In 1975, U.S. exports had exceeded foreign imports by $12,400 million, but that would be the last trade surplus the United States would see in the 20th century. By 1987, the American trade deficit had swelled to $153,300 million. The trade gap began sinking in subsequent years as the dollar depreciated and economic growth in other countries led to increased demand for U.S. exports. But the American trade deficit swelled again in the late 1990s. Once again, the U.S. economy was growing faster than the economies of America's major trading partners, and Americans consequently were buying foreign goods at a faster pace than people in other countries were buying American goods. What's more, the financial crisis in Asia sent currencies in that part of the world plummeting, making their goods relatively much cheaper than American goods. By 1997, the American trade deficit $110,000 million, and it was heading higher.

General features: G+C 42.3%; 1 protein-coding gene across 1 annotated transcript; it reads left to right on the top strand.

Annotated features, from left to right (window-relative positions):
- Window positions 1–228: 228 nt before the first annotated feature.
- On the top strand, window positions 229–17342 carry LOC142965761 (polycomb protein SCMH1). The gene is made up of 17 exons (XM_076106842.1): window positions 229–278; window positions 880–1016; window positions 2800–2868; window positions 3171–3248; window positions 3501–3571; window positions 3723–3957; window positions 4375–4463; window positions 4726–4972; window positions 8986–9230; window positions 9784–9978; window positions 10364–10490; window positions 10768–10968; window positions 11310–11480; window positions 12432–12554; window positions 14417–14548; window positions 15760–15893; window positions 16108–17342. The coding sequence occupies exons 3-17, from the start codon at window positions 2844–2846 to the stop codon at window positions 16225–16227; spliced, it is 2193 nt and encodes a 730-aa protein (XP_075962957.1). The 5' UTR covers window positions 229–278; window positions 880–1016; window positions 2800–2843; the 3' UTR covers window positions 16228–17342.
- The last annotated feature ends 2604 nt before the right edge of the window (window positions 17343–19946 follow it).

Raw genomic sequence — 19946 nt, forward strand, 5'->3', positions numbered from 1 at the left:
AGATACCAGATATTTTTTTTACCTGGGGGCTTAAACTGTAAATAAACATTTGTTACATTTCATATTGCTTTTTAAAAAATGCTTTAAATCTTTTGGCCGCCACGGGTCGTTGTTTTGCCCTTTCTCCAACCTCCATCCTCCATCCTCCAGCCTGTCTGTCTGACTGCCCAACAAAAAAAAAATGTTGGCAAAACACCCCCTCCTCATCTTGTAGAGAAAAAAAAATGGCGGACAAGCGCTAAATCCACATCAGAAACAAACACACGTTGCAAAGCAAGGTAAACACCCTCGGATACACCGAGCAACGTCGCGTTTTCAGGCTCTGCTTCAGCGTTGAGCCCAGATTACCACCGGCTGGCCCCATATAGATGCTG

American officials viewed the trade balance with mixed feelings. Inexpensive foreign imports helped prevent inflation, which some policy-makers viewed as a potential threat in the late 1990s. At the same time, however, some Americans worried that a new surge of imports would damage domestic industries. The American steel industry, for instance, fretted about a rise in imports of low-priced steel as foreign producers turned to the United States after Asian demand shriveled. And although foreign lenders were generally more than happy to provide the funds Americans needed to finance their trade deficit, U.S. officials worried that at some point they might grow wary. This, in turn, could drive the value of the dollar down, force U.S. interest rates higher, and consequently stifle economic activity.

The American Dollar and the World Economy

As global trade has grown, so has the need for international institutions to maintain stable, or at least predictable, exchange rates. But the nature of that challenge and the strategies required to meet it evolved considerably since the end of the World War II -- and they were continuing to change even as the 20th century drew to a close.